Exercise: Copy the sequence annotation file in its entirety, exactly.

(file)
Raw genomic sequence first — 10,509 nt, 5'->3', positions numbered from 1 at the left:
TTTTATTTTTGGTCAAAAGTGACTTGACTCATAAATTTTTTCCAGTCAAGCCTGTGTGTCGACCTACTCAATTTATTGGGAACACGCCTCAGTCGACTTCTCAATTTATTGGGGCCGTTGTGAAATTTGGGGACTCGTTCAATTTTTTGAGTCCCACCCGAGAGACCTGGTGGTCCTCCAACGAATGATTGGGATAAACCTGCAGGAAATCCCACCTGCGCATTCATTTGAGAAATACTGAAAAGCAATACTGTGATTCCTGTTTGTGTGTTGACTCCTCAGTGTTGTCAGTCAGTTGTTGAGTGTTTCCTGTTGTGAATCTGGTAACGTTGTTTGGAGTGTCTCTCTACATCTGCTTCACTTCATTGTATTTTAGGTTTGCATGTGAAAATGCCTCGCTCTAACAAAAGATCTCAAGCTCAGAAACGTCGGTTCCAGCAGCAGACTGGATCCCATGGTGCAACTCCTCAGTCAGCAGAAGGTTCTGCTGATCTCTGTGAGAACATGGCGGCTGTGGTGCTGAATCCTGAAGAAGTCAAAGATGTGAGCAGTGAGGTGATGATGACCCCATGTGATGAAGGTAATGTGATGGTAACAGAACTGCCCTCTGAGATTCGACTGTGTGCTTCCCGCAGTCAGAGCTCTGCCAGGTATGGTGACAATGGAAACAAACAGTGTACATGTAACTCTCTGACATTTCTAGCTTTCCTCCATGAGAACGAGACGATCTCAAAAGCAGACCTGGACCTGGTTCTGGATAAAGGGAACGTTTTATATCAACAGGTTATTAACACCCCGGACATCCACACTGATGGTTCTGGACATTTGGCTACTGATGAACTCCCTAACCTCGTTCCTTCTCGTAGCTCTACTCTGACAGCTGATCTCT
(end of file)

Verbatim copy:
Raw genomic sequence first — 10,509 nt, 5'->3', positions numbered from 1 at the left:
TTTTATTTTTGGTCAAAAGTGACTTGACTCATAAATTTTTTCCAGTCAAGCCTGTGTGTCGACCTACTCAATTTATTGGGAACACGCCTCAGTCGACTTCTCAATTTATTGGGGCCGTTGTGAAATTTGGGGACTCGTTCAATTTTTTGAGTCCCACCCGAGAGACCTGGTGGTCCTCCAACGAATGATTGGGATAAACCTGCAGGAAATCCCACCTGCGCATTCATTTGAGAAATACTGAAAAGCAATACTGTGATTCCTGTTTGTGTGTTGACTCCTCAGTGTTGTCAGTCAGTTGTTGAGTGTTTCCTGTTGTGAATCTGGTAACGTTGTTTGGAGTGTCTCTCTACATCTGCTTCACTTCATTGTATTTTAGGTTTGCATGTGAAAATGCCTCGCTCTAACAAAAGATCTCAAGCTCAGAAACGTCGGTTCCAGCAGCAGACTGGATCCCATGGTGCAACTCCTCAGTCAGCAGAAGGTTCTGCTGATCTCTGTGAGAACATGGCGGCTGTGGTGCTGAATCCTGAAGAAGTCAAAGATGTGAGCAGTGAGGTGATGATGACCCCATGTGATGAAGGTAATGTGATGGTAACAGAACTGCCCTCTGAGATTCGACTGTGTGCTTCCCGCAGTCAGAGCTCTGCCAGGTATGGTGACAATGGAAACAAACAGTGTACATGTAACTCTCTGACATTTCTAGCTTTCCTCCATGAGAACGAGACGATCTCAAAAGCAGACCTGGACCTGGTTCTGGATAAAGGGAACGTTTTATATCAACAGGTTATTAACACCCCGGACATCCACACTGATGGTTCTGGACATTTGGCTACTGATGAACTCCCTAACCTCGTTCCTTCTCGTAGCTCTACTCTGACAGCTGATCTCT